Introduction to JAG JAG Manual Toolkit JAG Templates 

Shelf Ready Packaging (Retail Ready Packaging) Addressing the challenge: a comprehensive guide for a collaborative approach


by ECR Europe & Accenture (2006)
SRP-coverClick to download:
Full Report (pdf; 1.4 MB)
Executive Summary (pdf; 107KB)
Presentation (pdf; 646 KB)
Case studies
SRP solution assessment tool
SRP business case assessment tool
SRP store audit checklist
Shelf Ready Packaging appears to be one potential solution to address store operations efficiency, shelf replenishment and product availability, visibilty and access. There is currently a multiplication of local and proprietary SRP initiatives in Europe. There is a risk of proliferation of contradictory guidelines, which would endanger the initial vision of bringing more value to the consumer.

This ECR Europe blue book provides guidance on how to look at the introduction of Shelf Ready Packaging (SRP) collaboratively. It is the culmination of 11 months of work by the ECR Europe Shelf Ready Packaging project team, where manufacturers, ECR national representatives and packaging suppliers worked jointly with retailers, ably supported by Accenture.[CUT]

The new blue book provides:

  • a set of guiding principles,

  • a business case methodology to evaluate the potential of SRP and help find the most appropriate solution,

  • functional requirements to ensure a certain degree of harmonisation of SRP across European retailers
    guidance on how to make sure that SRP is well implemented in the store.

  • A set of supporting tools to apply the methodology.

The project co-chairs, Xavier Hua of Carrefour and Bernard Fradin of Kraft Foods are convinced that “this blue book represents a sound basis for further  retailer-manufacturer collaboration on Shelf Ready Packaging and provides the right balance for delivering value to the consumer”.

The Case for ECR. A Review and Outlook of Continuous ECR Adoption in Western Europe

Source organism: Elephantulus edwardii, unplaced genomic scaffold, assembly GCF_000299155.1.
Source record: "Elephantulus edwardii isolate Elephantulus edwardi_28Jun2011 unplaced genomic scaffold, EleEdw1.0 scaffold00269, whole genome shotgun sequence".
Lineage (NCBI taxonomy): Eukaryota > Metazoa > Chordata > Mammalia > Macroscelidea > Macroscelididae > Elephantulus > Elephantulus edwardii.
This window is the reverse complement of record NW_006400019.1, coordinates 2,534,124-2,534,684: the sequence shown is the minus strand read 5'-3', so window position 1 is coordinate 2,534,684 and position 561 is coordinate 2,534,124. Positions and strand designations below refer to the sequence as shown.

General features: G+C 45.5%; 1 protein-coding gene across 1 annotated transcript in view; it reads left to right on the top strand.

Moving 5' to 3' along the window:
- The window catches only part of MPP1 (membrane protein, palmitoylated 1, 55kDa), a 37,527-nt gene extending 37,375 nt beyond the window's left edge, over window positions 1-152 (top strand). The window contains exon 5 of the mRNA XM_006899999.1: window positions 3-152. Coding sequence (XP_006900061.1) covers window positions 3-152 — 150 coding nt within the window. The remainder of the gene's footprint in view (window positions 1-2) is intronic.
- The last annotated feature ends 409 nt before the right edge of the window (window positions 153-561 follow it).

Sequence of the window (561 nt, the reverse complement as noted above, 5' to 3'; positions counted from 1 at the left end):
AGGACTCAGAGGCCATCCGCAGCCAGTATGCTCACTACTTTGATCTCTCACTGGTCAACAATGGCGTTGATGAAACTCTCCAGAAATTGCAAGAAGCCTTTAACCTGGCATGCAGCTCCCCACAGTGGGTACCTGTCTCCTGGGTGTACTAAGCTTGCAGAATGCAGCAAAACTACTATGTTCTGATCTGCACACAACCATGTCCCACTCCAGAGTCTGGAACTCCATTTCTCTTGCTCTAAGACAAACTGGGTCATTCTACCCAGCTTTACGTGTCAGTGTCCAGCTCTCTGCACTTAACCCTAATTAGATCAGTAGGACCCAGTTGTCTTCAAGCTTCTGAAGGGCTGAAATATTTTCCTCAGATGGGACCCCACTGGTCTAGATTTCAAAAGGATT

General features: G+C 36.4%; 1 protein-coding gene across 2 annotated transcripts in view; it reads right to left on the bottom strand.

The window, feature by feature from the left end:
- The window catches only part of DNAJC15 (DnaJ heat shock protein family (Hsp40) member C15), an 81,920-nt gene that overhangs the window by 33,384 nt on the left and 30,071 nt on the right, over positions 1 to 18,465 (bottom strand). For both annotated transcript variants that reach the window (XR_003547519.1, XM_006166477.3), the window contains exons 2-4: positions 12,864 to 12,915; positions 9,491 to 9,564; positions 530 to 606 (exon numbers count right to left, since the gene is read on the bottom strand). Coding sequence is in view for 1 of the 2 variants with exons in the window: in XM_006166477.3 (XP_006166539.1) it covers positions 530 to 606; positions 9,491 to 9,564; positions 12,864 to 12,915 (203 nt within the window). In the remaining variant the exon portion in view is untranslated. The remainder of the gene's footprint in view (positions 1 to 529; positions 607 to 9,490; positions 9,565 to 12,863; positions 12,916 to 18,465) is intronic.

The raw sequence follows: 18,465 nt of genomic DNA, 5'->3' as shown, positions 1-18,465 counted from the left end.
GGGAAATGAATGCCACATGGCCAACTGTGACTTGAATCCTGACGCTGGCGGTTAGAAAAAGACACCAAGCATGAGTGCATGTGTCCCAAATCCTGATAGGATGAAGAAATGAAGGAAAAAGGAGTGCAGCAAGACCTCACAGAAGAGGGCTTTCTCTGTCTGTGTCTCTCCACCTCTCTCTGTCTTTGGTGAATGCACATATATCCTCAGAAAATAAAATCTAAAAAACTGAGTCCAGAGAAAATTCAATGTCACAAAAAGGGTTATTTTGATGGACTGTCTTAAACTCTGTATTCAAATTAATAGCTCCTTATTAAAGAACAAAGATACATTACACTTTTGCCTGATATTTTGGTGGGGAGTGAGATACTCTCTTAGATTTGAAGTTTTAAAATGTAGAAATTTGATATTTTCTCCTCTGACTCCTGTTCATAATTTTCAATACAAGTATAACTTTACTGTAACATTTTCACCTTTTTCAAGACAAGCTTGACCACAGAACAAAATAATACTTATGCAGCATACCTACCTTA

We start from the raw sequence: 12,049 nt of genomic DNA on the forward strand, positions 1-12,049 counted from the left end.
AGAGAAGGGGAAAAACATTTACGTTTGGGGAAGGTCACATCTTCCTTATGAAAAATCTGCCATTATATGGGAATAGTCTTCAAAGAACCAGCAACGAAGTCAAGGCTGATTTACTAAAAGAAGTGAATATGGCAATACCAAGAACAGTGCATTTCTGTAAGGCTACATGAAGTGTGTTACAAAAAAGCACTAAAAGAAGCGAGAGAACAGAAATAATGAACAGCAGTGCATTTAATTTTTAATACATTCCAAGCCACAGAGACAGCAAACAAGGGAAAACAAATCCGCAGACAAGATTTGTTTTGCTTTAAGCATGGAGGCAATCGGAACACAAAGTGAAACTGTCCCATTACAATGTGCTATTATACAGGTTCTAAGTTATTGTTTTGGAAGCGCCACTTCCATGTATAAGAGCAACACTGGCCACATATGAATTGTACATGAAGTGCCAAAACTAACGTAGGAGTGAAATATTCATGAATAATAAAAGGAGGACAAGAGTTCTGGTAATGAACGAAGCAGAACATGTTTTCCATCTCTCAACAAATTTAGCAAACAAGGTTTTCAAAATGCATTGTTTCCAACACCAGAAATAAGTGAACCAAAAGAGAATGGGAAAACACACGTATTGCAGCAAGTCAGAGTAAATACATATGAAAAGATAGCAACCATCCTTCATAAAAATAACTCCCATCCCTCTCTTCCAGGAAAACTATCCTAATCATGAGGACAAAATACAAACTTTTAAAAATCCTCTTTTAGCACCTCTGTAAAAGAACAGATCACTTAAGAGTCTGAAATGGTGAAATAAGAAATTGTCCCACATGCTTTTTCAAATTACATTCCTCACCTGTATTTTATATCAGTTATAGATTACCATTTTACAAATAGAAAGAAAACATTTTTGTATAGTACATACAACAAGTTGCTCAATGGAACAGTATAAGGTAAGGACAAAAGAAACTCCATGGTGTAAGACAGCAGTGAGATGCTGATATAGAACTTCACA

by ECR Europe, ECR Academic Partnership & IBM Global Business Services (2005)
case_for_ecr_cover_page_2006Click to download:
Executive Summary
Full Report

In 2004, ECR Europe was preparing to celebrate its 10th anniversary. The ECR Europe Board commissioned a study – The Case for ECR . The purpose of the study was to review ECR achievement in Europe, to report the progress which had already been made and to estimate the further benefits which could be achieved. In the report presented here you will see that since 1995 3.6% of consumer sales value has been saved through successful ECR adoption in Europe or a €18 billion benefit in cost and inventory reduction; a further 3.3% of retail sales value could be saved by full adoption of ECR, a €28 billion benefit in cost and inventory reduction by adopting fully ECR business practices; potential sales growth of 5% - €42 billion - is available by better meeting shoppers and consumers needs through new product, improved information and service offerings in store ; top tier ECR adopters enjoy 6% better service levels, 5% higher on shelf availability and 10 days lower finished goods inventories than low or non adopters of ECR practices.

Using Traceability in the Supply Chain to meet Consumer Safety Expectations


by ECR DACH, ECR France & ECR Spain (2004)

With recent food crises in Europe during these past years consumer confidence in product and food safety has become an important issue for manufacturers and retailers. The EU Product Safety Directive and the new regulation on food law require businesses to account for the origin of their products and to track them throughout the supply chain.

This ECR blue book describes best practices at pan-European level to trace products through the supply chain and to allow for efficient crisis management, based on commonly accepted EAN•UCC standards, such as unique identification of products and locations, pallet labelling, standardised messaging and information exchange. It describes product traceability as a supply chain end-to-end process from goods arriving at a manufacturer's factory (e.g. raw material, packaging material) to the finished product purchased by a consumer in an outlet and vice versa. It also includes a section on crisis management between manufacturers and retailers. The blue book is addressed to quality managers, supply chain/ logistics managers, factory and warehouse managers, customer and consumer services, legal departments, communication managers and IT departments.  It will help companies of all sizes comply with current legislation and represents the common denominator of best practices already applied in Europe .  The following subjects are excluded from the scope of this ECR Blue Book: internal traceability systems, feedstuff, allergy inducing substances, agricultural practices including the use of GMO’s, contamination prevention (e.g. pesticides).

Click here to download

Optimal Shelf Availability (OSA) - Increasing shopper satisfaction at the moment of truth


by Roland Berger Strategy Consultants (2003)

The ECR guidebook on Optimal Shelf Availability shows retailers and manufacturers the importance of improving product availability and the right approach to making significant improvements.